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Hunger and Homelessness

Report: Hunger, homelessness continue to increase

WASHINGTON—In spite of some economic improvement in the last year, mayors reported their cities experienced increased requests for food assistance, a growing number of homeless families and shortfalls in meeting needs.

“There is no question that the nation’s economy is on the mend, but there’s also no question that the slow pace of recovery is making it difficult—and, for many, impossible—to respond to the growing needs of the hungry and homeless,” said Helene Schneider, mayor of Santa Barbara, Calif., and co-chair of the U.S. Conference of Mayors Task Force on Hunger and Homelessness.

The group’s 31st annual assessment of hunger and homelessness surveyed 25 cities, including three in Texas—urban Dallas and San Antonio and suburban Plano.

Other cities participating in the 2013 survey were Asheville, N.C.; Boston, Mass.; Charleston, S.C.; Charlotte, N.C.; Chicago, Ill.; Cleveland, Ohio; Denver, Colo.; Des Moines, Iowa; Los Angeles, Calif.; Louisville, Ky.; Memphis, Tenn.; Nashville, Tenn.; Norfolk, Va.; Philadelphia, Pa.; Phoenix, Ariz.; Providence, R.I.; St. Paul, Minn.; Salt Lake City, Utah; San Francisco, Calif.; Santa Barbara; Trenton, N.J.; and Washington, D.C.

The survey asked city officials to provide information on the extent and causes of hunger and homelessness in their cities, as well as the assistance and services provided, between Sept. 1, 2012, and Aug. 31, 2013.

Texas cities

Twenty-one cities—including Dallas and San Antonio—reported requests for emergency food assistance increased in the past year. Of the remaining four, three—including Plano—said requests remained at the same level as 2012.

Among the 25 cities surveyed, emergency requests for food increased an average 7 percent. In Dallas, requests increased 11 percent, and San Antonio did not assign a percentage to its reported increase.

Families accounted for 58 percent of the food requests, and 43 percent of the people who asked for food assistance were unemployed.

Collectively, the surveyed cities distributed 557 million pounds of food.

Significantly, officials in the cities reported more than one in five of the people who needed assistance did not receive it due to scarce resources. Emergency food kitchens and food pantries had to reduce the amount of food clients received. More than three-fourths of the cities—78 percent—reduced the number of times a client could visit a food pantry each month, and in two-thirds of the cities, facilities had to turn away people due to lack of resources.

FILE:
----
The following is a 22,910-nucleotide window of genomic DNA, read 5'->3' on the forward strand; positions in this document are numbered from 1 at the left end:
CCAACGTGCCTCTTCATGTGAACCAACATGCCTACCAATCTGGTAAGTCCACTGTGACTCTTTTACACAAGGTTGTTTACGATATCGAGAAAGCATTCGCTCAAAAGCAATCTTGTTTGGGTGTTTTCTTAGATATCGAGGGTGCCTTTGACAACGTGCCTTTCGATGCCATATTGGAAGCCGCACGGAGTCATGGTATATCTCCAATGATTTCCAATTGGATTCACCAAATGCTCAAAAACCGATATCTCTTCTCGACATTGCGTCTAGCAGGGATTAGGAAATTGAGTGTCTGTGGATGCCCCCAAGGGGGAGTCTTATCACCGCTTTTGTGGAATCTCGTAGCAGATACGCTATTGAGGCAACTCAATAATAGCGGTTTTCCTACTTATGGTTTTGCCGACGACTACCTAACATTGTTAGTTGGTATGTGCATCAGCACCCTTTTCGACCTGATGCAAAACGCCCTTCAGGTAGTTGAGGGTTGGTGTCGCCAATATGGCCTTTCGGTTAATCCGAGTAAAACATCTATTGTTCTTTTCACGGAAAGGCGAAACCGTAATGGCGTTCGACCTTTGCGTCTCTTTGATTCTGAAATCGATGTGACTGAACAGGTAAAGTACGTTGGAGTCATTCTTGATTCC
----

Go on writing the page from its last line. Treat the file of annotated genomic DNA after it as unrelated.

Almost two-thirds of the cities—64 percent—reported an increase in the number of families experiencing homelessness. Dallas bucked the trend, reporting the number of homeless families decreased 35 percent. However, the number of homeless individuals in Dallas increased 24 percent. San Antonio reported an 11 percent increase both in the number of homeless families and homeless individuals.

An average of 22 percent of homeless people who needed assistance did not receive it, officials reported. Emergency shelters in 71 percent of the cities had to turn away homeless families with children due to a lack of available beds, and shelters of two-thirds of the cities had to turn away unaccompanied individuals.

Number of homeless veterans down

The survey revealed at least one bright spot. Officials in 79 percent of the cities reported a reduced number of homeless veterans, and all but two of the cities succeeded in obtaining federal funds targeted to homeless veterans. More than half—56 percent—of the cities expect the Veterans Administration to achieve its goal of eliminating veteran homelessness by the end of 2015.

Officials in 62 percent of the cities expect resources for emergency shelters to decrease in the next year, and leaders in about half the cities expect the number of homeless families to increase.

When asked to identify actions needed to reduce hunger, officials in 73 percent of the cities cited the need to provide more jobs, and 59 percent called for increases in the Supplemental Nutrition Assistance Program.

Most cities identified proposed cuts in SNAP benefits and the inability of food assistance programs to meet increased demand as major challenges they anticipate in the next year.

“One thing is certain today. Until our economy improves for all Americans, programs to combat poverty, hunger and homelessness need to be protected—not sacrificed—by this Congress,” Schneider said.

Congress 'should reconsider SNAP cuts'

As Congress continues to work on the budget, Jeremy Everett, director of the Texas Hunger Initiative, urged lawmakers to consider the findings of the survey and reconsider potential cuts to federal assistance programs such as SNAP.

“Ultimately, these proposed cuts would only serve to increase existing food insecurity among low-wage earners and unemployed individuals and families, aggravating the problem instead of solving it,” he said.

“As the Texas Hunger Initiative works to develop models that can close system gaps and make assistance programs more efficient, we believe that these types of cuts impede progress. Stakeholders from every sector—from corporations, to the private sector, to faith communities, to federal programs—must be fully invested in this effort, in order to see the eradication of hunger in our day."

       
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